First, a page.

Although some crops (e.g., pineapple, tea) are considered tolerant to high levels of exchangeable Al, for most crops it is a serious constraint. Species and genotypes within species greatly differ in their tolerance to Al. For most crops, fertilization and attempts of soil correction (e.g., liming) may not be enough per se to reduce Al toxicity (e.g., as the soil reaction remains strongly acid), and in most target countries these strategies may also be jeopardized by economical constrains [6]. Therefore, it is imperative to fully understand the mechanisms that are used by the Al-tolerant species to cope Al toxicity, as well which genotypes, within the most resistant/tolerant cereal species, are more suitable to grow in acidic soils in order to increase world cereal production. Furthermore, the development of new cultivars (or the reinvestment in ancient genotypes from Al rich regions) with increased Al-tolerance is fundamental and economic solution to increase world food production.

2. Aluminium Toxicity

2.1. Root Growth

A major consequence of Al toxicity is the inhibition of root growth, and this outcome has been reported during the last century (e.g., [7]) for innumerous species [815]. Consequently, root growth inhibition has been widely used to assess Al toxicity.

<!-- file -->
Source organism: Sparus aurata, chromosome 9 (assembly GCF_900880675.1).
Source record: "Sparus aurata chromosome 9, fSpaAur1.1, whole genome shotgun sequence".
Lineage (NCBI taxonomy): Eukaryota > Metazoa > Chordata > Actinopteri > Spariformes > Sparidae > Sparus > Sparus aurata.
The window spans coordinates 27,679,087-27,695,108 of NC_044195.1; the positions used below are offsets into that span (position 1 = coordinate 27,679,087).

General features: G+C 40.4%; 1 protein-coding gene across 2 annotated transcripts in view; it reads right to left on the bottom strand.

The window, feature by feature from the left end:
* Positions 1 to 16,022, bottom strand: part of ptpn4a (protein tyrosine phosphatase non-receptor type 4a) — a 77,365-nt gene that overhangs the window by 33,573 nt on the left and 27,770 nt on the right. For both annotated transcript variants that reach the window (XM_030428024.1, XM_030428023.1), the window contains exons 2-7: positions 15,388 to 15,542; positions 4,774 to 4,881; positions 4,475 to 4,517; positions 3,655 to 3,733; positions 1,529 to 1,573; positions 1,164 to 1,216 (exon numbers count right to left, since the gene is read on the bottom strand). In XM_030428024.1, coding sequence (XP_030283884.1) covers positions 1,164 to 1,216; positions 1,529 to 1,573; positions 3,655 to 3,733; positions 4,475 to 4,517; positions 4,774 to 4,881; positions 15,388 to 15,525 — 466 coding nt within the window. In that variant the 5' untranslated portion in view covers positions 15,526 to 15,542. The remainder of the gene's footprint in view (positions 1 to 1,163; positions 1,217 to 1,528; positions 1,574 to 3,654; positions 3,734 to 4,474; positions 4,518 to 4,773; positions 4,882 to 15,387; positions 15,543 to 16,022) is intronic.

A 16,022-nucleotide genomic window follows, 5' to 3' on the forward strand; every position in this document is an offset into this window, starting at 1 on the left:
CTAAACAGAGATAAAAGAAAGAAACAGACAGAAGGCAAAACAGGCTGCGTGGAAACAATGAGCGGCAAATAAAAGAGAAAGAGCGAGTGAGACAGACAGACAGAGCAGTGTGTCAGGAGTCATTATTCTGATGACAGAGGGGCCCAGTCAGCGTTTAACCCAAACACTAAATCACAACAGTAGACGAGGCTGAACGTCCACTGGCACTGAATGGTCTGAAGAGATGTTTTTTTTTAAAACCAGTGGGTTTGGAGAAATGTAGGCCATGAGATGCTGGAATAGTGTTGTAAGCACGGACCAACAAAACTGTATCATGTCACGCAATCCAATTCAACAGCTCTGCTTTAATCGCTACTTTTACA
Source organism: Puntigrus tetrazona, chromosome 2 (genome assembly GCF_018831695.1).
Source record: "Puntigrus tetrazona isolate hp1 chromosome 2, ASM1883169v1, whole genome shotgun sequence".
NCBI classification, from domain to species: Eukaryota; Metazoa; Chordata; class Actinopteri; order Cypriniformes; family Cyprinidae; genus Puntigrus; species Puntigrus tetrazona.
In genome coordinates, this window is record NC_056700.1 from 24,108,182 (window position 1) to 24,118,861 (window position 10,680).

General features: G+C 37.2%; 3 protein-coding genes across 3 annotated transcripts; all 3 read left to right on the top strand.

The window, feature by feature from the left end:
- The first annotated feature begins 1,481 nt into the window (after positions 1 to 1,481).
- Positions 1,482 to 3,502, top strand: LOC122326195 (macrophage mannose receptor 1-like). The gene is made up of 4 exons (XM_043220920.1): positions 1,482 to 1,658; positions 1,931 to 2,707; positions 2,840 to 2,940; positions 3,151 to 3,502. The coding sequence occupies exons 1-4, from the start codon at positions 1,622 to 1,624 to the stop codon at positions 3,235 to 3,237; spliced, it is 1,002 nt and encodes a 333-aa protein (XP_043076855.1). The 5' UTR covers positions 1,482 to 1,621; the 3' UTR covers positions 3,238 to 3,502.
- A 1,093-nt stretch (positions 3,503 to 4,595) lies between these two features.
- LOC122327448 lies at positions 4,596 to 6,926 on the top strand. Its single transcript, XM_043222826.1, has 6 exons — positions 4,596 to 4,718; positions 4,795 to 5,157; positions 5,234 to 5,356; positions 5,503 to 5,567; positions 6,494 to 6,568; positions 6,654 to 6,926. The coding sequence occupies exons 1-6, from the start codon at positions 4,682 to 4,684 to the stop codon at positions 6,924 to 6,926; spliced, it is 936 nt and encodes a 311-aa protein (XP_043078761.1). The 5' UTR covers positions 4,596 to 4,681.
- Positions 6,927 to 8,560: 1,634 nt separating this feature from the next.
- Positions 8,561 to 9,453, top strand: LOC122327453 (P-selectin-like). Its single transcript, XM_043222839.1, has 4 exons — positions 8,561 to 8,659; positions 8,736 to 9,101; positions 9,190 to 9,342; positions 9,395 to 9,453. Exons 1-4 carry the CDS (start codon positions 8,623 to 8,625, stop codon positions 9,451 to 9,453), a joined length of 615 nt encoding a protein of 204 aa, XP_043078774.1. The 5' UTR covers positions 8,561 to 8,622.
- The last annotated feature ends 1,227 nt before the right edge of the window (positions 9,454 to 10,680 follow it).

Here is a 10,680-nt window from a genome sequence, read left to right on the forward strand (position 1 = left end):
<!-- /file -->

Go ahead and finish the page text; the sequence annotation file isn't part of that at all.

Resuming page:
Root growth is the combination of cell division and elongation. Only during the last decade, researchers started to look at the cell cycle (de)regulation induced by Al, with some works focusing unbalances on mitosis phase and very few on other interphase phases (e.g., [15]). Decrease of mitotic activity was reported as a consequence of Al exposure in root tips of several species as wheat [16, 17], maize [18, 19], barley [20], and bean. [19]. Some authors defended that inhibition of cell elongation was the primary mechanism leading to root growth inhibition [21, 22]. The reason for that is that root growth inhibition could occur within a short time period—30 min in Al-sensitive maize [23]—and that cell division is a slow process (cell cycle takes usually several hours to be completed). However, Doncheva et al. [18] reported inhibition of cell division (decrease of S-phase cells) in the proximal meristem after 5 min Al exposure and inhibition of root cell division in the apical meristem within 10 or 30 minutes. Furthermore, Al can accumulate in the nuclei of cells in the meristematic region of the root tip within 30 minutes [15]. Therefore, whereas inhibition of cell elongation or cell division is the primary mechanism leading to root growth inhibition is still unclear. More recently, Yi et al. [24] reported that Al exposure led to abnormal progress through mitosis and induced micronuclei formation in Vicia faba roots, which is in agreement with Al-induced chromosome aberrations found in wheat roots [25] and Al-induced chromosome stickiness and breaks in Oryza sativa [26]. From the literature review, it is evident that Al leads to cell cycle unbalances, but many questions still remain to clarify. For example it still remains unclear how and where Al exerts its influence throughout the cell cycle, if these changes are species and region dependent (most studies are performed in root apices), how the putative changes are exerted through time, and/or if they may be reversible after Al removal.